Mapping Target vs. Wal-Mart in metro Atlanta

By Pete Corson - The Atlanta Journal-Constitution

UPDATED 12-1-14:  Article and map now include the new Wal-Mart on Cleveland Avenue.

Target and Wal-Mart can inspire the kind of whose-side-are-you-on rivalry that's usually reserved for Coke & Pepsi, Apple & Microsoft, or Ginger & Mary Ann. Partly at stake is where the chains choose to expand and how they're received by the neighborhood. Do the stores favor certain parts of town or is the rivalry overblown?

To find out, we mapped 124 stores over 10 counties in metro Atlanta, including a few just over those county borders, and store variations such as the Wal-Mart Neighborhood Markets and Target Pharmacies. In the process, we tested a few claims:

Claim: Target is more ITP and Wal-Mart is more OTP.
False. With its new Cleveland Avenue location, Wal-Mart can now boast six store locations within the Perimeter to Target's five (Wal-Mart has 2 additional Pharmacy stores). That means that outside I-285, you'll still find 41 Targets and 70 Wal-Marts.

Claim: Target favors north metro Atlanta and Wal-Mart the south.
Partly true. By a wide margin, both chains prefer to be north of I-20, and in the process create large swaths of "retail deserts" in the south. But Wal-Mart has built more stores in the south, with 22 on or south of I-20. One surprise: The area south of I-20 within the Perimeter didn't have a single location for either store until the recent opening of the Cleveland Ave. Wal-Mart. (There is also a Wal-Mart Pharmacy at the airport.)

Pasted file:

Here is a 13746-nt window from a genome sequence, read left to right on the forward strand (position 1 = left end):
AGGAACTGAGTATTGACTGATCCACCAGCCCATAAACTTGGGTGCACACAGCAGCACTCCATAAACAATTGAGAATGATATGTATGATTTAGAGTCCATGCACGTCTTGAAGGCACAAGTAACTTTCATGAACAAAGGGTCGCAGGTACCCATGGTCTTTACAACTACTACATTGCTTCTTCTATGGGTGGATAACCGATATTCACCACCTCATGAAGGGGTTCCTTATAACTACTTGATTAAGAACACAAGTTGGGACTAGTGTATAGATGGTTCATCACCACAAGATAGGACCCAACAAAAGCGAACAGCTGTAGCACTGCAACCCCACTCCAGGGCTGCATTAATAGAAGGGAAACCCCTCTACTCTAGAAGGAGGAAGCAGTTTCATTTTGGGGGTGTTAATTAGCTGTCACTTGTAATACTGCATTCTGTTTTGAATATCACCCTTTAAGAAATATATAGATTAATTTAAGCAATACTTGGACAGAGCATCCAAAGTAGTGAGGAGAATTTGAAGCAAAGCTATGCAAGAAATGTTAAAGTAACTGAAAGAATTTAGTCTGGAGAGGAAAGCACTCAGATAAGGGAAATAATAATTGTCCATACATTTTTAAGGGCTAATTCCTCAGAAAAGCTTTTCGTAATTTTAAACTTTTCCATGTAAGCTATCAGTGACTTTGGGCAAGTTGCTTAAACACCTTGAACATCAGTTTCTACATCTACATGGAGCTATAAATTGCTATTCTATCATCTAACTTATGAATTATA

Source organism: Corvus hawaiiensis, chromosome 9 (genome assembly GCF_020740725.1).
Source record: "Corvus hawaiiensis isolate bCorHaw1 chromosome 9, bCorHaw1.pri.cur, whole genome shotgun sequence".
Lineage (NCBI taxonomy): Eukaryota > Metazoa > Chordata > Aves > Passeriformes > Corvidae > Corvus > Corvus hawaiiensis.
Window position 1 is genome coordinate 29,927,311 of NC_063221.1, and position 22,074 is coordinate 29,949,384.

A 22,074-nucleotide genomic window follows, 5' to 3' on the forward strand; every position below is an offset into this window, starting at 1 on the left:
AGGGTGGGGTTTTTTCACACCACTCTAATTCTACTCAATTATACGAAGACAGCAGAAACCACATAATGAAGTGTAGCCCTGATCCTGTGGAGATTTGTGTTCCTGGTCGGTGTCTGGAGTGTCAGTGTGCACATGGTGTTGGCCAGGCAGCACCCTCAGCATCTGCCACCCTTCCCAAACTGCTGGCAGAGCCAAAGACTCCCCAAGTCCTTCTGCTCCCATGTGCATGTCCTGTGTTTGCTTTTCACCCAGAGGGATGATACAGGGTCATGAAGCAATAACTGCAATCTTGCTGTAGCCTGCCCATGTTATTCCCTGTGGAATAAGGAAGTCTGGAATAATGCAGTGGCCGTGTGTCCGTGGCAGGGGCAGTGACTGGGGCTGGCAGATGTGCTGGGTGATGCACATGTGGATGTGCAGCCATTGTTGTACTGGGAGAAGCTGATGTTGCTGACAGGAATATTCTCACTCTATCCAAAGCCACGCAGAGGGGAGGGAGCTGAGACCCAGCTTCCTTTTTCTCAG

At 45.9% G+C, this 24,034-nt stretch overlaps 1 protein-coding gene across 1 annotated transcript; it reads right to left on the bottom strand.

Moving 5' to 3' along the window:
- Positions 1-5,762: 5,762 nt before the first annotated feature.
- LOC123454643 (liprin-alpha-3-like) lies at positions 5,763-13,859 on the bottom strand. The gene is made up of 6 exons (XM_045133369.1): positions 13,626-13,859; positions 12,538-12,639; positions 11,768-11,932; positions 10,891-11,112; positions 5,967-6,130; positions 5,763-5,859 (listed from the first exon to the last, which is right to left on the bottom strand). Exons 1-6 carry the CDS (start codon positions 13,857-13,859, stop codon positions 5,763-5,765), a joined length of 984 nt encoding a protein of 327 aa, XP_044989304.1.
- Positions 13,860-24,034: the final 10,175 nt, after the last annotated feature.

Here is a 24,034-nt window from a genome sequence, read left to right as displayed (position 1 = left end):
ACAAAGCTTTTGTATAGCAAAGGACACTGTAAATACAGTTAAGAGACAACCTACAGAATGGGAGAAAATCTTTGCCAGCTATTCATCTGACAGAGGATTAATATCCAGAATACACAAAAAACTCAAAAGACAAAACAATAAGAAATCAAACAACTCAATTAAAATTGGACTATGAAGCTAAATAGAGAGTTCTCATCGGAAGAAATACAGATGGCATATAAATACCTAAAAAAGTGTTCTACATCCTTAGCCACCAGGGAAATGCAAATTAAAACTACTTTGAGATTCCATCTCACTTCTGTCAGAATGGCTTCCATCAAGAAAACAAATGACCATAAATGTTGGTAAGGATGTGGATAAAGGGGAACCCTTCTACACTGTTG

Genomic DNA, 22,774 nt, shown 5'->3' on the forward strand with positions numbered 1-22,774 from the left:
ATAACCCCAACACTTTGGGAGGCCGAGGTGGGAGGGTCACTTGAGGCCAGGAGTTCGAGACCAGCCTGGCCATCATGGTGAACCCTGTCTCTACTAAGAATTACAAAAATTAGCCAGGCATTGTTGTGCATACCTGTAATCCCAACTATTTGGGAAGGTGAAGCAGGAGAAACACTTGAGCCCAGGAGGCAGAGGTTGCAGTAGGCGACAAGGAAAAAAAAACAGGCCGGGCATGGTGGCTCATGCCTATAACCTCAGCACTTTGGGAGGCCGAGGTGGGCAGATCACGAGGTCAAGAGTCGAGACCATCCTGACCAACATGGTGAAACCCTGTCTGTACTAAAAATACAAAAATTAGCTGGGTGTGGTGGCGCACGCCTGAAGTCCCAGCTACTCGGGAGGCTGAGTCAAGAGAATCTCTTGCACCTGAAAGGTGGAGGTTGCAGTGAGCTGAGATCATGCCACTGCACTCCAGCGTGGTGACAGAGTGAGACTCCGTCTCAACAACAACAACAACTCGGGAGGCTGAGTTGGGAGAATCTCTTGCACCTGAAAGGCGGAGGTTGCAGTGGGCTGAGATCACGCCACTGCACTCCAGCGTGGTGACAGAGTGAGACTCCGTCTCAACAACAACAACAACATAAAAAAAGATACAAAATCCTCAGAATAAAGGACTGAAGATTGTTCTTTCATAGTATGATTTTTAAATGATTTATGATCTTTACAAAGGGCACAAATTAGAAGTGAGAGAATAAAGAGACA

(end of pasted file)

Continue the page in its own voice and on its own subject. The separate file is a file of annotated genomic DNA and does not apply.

Claim: There are "Target" parts of town and "Wal-Mart" parts of town.
In places, true. Target has built a strong footprint in northeast Atlanta and along the Ga. 400 corridor. And Wal-Mart populates a 40-mile arc from Duluth to Union City where there's no Target in sight. But there are many parts of metro Atlanta where you're not far from either store.

Claim: Target and Wal-Mart stay out of each other's turf.
False. There are many locations where the two stores are within a mile of each other, and six places where that distance is half a mile or closer.

I asked Randy Stuart, a professor of marketing and professional sales at Kennesaw State University, how she thought the companies viewed each other. "They're pretty direct competitors," she said. And while they may position themselves differently, with Wal-Mart accentuating low prices and Target taking a more upscale approach, both companies share a common playbook: "You've got to go where your target market is. They're taking advantage of every opportunity."

As for where they do that, a closer examination of our region's demographics may tell the tale. Stay tuned.